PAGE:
Get your health question answered instantly from our pool of 18000+ doctors from over 80 specialties

174 Doctors Online
Doctor Image
Dr. Andrew Rynne

Family Physician

Exp 50 years

I will be looking into your question and guiding you through the process. Please write your question below.

What causes dizziness and nausea while on Dyazide?

Answered by
Dr. Dariush Saghafi


Practicing since :1988

Answered : 1711 Questions

Posted on Mon, 11 Jun 2018 in Headache and Migraines
Question: Hey. I've been dizzy and nauseated for over a wk now. I'm on dyazide. I don't see it working. Plus I'm on phenegren. It's not helping me being from nauseated. What do I need to do. See my dr. Or go to an er?
Answered by Dr. Dariush Saghafi 1 hour later
Brief Answer:
Sounds like something needs to be DIAGNOSED

Detailed Answer:
Thank you for your question and I'm sorry you are feeling under the weather.

Dyazide is a diuretic and causes loss of body fluids which is a way to treat high blood pressure (hypertension) or abnormal retention of water such as occurs in congestive heart failure, kidney failure, lymphedema in the extremities for other reasons. It is not a medication for treating dizziness or nausea unless of course those symptoms are believed to be a consequence to acute rises in blood pressure oar acute decompensations in heart or kidney function.

Phenergan is a medication to treat nausea but unless the root problem is known and being addressed then, these types of medications wouldn't be expected to help very much, if at all.

Therefore, if you are having troubling symptoms as you describe which have not abated and you do not yet know exactly why these symptoms are present. And if especially, you have any type of fever or infectious condition associated with your dizziness and nausea then, I would recommend you be seen at an URGENT CARE center or call your doctor's office for advice on what to do tonight.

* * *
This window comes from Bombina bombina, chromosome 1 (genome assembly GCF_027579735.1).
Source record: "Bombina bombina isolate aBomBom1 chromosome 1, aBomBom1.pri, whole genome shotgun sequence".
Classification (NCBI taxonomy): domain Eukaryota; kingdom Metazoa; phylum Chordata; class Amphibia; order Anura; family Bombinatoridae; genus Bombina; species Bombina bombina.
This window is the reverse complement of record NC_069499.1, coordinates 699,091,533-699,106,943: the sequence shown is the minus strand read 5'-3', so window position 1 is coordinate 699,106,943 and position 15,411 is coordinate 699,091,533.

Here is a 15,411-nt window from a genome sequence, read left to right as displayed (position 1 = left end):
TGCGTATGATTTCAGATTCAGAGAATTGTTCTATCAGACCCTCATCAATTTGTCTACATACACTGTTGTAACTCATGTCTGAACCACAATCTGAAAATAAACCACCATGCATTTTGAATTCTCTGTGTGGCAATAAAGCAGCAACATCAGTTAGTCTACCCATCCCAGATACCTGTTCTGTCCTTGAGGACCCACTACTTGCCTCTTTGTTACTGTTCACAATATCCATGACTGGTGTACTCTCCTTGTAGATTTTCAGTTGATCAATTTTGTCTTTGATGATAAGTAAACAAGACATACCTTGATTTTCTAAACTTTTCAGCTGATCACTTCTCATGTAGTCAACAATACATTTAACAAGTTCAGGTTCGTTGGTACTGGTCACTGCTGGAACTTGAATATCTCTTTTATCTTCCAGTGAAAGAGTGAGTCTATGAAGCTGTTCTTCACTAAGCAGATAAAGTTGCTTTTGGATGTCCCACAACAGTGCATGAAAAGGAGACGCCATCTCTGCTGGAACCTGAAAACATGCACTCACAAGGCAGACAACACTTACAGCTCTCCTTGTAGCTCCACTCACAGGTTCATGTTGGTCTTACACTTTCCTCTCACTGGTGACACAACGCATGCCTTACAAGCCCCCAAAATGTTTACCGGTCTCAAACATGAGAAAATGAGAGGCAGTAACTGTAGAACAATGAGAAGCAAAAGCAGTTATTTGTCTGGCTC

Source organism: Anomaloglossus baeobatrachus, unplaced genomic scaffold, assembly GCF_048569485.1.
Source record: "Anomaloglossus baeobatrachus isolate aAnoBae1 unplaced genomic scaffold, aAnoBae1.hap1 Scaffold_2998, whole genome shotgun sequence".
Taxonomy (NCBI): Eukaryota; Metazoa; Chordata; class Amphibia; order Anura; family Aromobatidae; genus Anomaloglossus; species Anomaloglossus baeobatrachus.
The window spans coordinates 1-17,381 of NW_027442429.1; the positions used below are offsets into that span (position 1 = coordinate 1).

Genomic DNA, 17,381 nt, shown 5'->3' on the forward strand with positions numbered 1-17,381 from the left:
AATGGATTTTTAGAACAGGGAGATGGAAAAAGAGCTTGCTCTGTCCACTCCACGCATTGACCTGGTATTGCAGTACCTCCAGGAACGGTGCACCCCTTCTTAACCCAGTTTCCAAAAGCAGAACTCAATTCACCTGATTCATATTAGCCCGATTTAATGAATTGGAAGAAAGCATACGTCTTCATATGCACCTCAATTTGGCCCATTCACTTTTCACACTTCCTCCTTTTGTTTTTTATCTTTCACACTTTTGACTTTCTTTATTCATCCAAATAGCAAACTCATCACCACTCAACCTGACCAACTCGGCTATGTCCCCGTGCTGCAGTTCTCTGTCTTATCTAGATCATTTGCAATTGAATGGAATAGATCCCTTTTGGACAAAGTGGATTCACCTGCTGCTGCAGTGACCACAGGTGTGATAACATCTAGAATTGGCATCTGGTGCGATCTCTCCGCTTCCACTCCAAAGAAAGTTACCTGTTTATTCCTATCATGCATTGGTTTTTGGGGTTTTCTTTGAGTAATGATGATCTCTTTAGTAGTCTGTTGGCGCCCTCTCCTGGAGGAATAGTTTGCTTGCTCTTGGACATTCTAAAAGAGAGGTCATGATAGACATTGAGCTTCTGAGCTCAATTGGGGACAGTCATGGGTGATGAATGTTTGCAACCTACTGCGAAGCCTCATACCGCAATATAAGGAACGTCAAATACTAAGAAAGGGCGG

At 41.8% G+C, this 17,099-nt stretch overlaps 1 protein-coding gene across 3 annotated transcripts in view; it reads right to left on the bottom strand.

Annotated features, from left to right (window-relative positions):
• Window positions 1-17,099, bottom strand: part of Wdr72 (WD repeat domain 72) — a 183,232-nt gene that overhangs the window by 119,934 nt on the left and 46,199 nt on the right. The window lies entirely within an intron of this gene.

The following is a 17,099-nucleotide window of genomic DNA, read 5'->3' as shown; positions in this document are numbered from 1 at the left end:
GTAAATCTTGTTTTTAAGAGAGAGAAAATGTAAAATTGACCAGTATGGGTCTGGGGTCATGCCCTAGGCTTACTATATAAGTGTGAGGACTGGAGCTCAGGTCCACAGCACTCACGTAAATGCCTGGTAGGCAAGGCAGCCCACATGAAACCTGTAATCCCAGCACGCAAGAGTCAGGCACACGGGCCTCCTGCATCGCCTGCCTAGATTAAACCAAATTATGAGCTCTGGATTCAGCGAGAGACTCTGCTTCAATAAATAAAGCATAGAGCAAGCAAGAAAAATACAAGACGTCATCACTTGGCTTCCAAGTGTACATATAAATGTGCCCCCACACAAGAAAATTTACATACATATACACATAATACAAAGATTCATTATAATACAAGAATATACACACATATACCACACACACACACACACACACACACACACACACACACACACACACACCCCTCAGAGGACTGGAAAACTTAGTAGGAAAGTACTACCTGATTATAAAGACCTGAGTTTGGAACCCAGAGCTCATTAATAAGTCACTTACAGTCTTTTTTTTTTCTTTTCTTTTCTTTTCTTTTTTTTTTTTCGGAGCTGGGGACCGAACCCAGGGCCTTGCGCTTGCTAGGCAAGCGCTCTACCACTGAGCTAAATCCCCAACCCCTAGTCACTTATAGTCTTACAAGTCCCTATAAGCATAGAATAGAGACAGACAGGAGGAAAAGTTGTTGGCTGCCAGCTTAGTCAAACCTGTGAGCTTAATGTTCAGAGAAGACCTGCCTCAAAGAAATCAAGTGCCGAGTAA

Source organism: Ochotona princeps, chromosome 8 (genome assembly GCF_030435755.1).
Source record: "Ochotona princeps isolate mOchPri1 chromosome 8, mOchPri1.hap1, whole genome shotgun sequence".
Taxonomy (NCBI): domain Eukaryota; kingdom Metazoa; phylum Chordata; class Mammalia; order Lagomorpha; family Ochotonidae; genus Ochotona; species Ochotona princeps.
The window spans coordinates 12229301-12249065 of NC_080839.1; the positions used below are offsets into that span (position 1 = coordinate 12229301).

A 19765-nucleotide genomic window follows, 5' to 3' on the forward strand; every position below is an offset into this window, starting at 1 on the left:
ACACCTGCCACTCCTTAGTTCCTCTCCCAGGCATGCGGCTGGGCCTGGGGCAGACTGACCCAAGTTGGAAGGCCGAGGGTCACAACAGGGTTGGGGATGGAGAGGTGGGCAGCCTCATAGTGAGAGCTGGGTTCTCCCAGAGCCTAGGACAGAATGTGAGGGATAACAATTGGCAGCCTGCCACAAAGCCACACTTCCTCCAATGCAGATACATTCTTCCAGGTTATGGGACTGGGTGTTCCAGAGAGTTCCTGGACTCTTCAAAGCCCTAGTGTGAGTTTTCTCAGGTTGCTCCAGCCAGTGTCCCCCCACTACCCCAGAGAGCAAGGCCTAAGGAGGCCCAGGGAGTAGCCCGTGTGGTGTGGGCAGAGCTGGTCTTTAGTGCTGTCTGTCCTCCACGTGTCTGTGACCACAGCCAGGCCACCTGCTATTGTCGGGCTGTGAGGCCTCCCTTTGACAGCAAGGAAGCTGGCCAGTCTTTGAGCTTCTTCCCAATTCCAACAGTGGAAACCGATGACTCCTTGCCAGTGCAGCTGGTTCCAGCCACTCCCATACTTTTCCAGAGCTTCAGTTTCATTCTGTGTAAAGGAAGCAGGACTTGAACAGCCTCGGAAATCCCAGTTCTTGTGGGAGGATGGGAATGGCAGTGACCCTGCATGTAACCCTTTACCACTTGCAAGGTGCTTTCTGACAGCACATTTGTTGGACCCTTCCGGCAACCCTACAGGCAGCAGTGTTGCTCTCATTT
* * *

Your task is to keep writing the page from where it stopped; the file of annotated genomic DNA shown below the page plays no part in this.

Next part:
Also, be aware that Dyazide, cardizem, lipitor, and lisinopril can all increase symptoms of dizziness and nausea due to drug to drug interactions. Therefore, if any of those medications are new to you or if the dosage of any of these drugs were recently changed in the last 1-2 weeks then, your symptoms may be side effects of those changes or interactions of the drugs.

It is not possible for a doctor who has not had the opportunity of getting to know a patient to say with certainty whether or not they should go to an ER. It is to the discretion of the patient to decide the severity of their own condition to warrant or not such a visit if no other options are available.

However, the rule of thumb with respect to nausea, vomiting, and/or inability to hold food/liquids down is that if primary treatments do not solve the problem in 24-48 hrs. despite best is clearly to the patient's benefit to be consulted immediately by a physician (ER or not) so that they do not fall behind the 8 ball. Issues of dehydration can go from bad to worse very quickly and without warning. Better to visit a facility where at least some fluids can be hung and infused than stay at home and battle with a problem not responding to best treatment.

If I've provided useful and helpful information to your questions could you do me a huge favor by CLOSING THE QUERY and be sure to include some fine words of feedback along with a 5 STAR rating? Again, many thanks for submitting your inquiry and please let me know how things turn out.

Do not forget to contact me in the future at: for additional questions, comments, or concerns having to do with this topic or others.

This query has utilized a total of 37 minutes of professional time in research, review, and synthesis for the purpose of formulating a return statement.
Above answer was peer-reviewed by : Dr. Chakravarthy Mazumdar

The User accepted the expert's answer

Share on